Private concerts every day: 1
Ratio of applicants to guests: 8:1
Lesson: Tiny can be big.
Sofar’s “secret” gigs take place in over 50 cities worldwide, in at least one living room every day—a carefully curated musical showcase whose program and exact location remain undisclosed to attendees until the day of the event. That night, buzzing strangers crowd a willing volunteer’s apartment and are instructed to sit quietly, resist their smartphones, and stay for the evening. (The name is short for “songs from a room.”)
At the local level, these living-room concerts are organized by volunteers like Jodie Belman, Sofar’s New York director, who selects acts—“I think I have good ears,” she says, especially for acts that’ll play well in an intimate, acoustic setting—and scouts locations. Twice a month, 100 to 130 New Yorkers, hand-selected from a waiting list of nearly 800 hopefuls, receive the coveted e-mail with show details. All the proceeds from a pass-around-the-bucket $10 suggested donation go toward musician travel and a videographer stipend.
But Sofar isn’t a just-cover-the-overhead operation anymore. Over the last year, the company has attracted $200,000 in angel investments, mostly from music-industry players who describe the organization as “a new platform for artist discovery”—i.e., a way for them to scout talent. And the company is currently experimenting with four possible revenue streams, each of which involves acting as a sort of broker for Sofar acts: licensing music for ads, films, and TV shows; forging partnerships with music-discovery and distribution services like Shazam, Soundhalo, and Spotify; staging larger ticketed concerts branded Sofar Plus; and producing compilation albums of select Sofar artists.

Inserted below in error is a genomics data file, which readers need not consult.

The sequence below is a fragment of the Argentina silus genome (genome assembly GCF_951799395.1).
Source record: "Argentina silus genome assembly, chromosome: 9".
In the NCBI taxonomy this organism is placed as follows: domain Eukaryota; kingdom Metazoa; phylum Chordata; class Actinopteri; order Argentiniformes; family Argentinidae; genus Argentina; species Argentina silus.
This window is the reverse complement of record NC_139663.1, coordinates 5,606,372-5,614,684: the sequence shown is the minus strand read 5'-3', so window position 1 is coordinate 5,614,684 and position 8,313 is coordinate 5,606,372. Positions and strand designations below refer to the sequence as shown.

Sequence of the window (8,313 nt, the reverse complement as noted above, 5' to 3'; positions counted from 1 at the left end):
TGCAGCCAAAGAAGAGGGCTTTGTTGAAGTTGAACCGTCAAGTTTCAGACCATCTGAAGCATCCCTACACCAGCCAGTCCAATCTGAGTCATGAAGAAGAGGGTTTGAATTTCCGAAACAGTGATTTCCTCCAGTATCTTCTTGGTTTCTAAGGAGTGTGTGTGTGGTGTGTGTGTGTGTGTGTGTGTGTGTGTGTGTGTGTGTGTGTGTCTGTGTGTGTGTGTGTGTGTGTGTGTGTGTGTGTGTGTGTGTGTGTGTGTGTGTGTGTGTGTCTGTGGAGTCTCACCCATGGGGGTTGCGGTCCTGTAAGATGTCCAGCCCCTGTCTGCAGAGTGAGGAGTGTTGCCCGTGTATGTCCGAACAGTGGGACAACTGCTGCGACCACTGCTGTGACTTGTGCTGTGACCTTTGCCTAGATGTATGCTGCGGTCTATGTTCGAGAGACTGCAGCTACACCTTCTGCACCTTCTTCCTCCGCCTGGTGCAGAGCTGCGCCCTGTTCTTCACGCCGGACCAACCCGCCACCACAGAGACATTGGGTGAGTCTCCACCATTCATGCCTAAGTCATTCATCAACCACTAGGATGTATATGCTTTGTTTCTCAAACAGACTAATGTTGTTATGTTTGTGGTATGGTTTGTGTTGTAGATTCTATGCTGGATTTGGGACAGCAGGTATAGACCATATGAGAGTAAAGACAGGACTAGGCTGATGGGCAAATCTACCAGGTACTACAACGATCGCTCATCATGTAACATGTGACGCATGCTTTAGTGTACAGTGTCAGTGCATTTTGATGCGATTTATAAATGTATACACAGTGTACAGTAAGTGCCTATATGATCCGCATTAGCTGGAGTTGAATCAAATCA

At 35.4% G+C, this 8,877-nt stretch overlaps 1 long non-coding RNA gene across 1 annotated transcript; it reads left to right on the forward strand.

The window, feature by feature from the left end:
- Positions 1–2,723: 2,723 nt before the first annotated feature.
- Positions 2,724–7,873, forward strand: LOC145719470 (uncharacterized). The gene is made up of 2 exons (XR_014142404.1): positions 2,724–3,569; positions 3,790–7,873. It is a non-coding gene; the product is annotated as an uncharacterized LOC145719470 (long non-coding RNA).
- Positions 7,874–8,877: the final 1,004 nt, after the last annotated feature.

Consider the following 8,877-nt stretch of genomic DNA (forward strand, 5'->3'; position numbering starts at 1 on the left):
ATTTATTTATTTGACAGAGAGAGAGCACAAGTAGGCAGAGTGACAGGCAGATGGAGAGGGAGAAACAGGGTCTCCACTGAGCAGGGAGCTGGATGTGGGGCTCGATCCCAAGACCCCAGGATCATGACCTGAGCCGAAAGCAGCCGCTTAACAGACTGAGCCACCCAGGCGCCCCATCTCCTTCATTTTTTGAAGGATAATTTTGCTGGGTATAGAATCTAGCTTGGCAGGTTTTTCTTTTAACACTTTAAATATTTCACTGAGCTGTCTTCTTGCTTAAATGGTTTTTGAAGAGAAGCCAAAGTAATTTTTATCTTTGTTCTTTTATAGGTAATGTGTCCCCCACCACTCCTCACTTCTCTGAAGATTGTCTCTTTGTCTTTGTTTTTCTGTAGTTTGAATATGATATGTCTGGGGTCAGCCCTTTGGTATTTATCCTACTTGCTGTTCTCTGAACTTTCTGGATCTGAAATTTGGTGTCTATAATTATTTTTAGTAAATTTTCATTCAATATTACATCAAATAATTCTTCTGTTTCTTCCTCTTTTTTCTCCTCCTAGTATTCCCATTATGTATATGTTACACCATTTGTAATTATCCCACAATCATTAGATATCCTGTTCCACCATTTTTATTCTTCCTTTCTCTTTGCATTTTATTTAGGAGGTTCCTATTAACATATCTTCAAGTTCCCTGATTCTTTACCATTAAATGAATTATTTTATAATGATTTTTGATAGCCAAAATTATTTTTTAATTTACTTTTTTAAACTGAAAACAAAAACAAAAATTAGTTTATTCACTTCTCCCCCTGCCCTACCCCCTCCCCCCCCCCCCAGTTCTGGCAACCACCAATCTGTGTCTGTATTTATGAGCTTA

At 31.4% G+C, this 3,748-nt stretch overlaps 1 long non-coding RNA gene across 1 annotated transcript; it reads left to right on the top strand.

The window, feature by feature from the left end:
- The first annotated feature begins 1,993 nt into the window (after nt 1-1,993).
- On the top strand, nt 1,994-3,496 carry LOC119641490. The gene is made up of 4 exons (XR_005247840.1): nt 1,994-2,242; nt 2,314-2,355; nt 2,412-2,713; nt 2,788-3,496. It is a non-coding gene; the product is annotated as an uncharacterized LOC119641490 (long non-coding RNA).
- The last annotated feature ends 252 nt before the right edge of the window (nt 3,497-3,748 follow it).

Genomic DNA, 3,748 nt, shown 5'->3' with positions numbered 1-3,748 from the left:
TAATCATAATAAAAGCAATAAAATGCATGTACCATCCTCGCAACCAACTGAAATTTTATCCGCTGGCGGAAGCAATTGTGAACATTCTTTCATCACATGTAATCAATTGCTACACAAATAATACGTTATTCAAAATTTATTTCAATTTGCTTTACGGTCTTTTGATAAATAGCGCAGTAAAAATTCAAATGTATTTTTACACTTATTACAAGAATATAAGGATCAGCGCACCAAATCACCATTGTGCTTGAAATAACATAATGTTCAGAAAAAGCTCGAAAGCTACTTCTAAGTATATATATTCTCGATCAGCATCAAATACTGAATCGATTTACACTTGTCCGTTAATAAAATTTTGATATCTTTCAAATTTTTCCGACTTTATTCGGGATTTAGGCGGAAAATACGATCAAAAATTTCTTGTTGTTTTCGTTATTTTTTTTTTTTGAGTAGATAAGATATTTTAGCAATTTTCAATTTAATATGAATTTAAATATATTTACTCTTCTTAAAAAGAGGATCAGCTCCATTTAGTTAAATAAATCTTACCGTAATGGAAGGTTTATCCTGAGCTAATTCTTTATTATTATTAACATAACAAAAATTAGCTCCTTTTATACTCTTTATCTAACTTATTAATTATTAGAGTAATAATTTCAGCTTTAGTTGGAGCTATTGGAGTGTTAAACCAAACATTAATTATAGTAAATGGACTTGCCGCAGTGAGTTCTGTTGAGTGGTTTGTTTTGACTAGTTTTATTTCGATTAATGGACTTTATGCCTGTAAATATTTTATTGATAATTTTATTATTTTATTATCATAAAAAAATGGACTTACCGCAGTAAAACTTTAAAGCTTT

When he first began hosting London gigs in 2009 to help his musician friends, Sofar’s co-founder Rafe Offer had never intended to seriously scale or monetize the project. “We wouldn’t announce who was playing, and yet people kept coming,” says Offer, who came to Sofar after working in marketing for Disney and Coca-Cola. “I guess the best corollary is electronic music. People go to EDM not necessarily caring who’s performing, but more because it’s a good experience.”
“My fear about putting money behind this is that it will start to lose its magic,” says Belman, whose day job is doing trend consultation at ESP Trendlab. “What’s interesting, and has started to happen in the last couple of years because the economy has been so bad, is people are trying to find comfort in things that don’t involve money. People are trying to find ways that are a bit more sentimental and have things that are more spiritual and down to Earth.”
“I guess I’d call it a sweet spot,” says Offer. “Keeping it ‘free’ for the smaller events, letting people hear new music, not caring if somebody is popular, only caring if their music is good. And, at the same time, finding ways and partners who can distribute it, so that it gets heard and there is a business element to it.”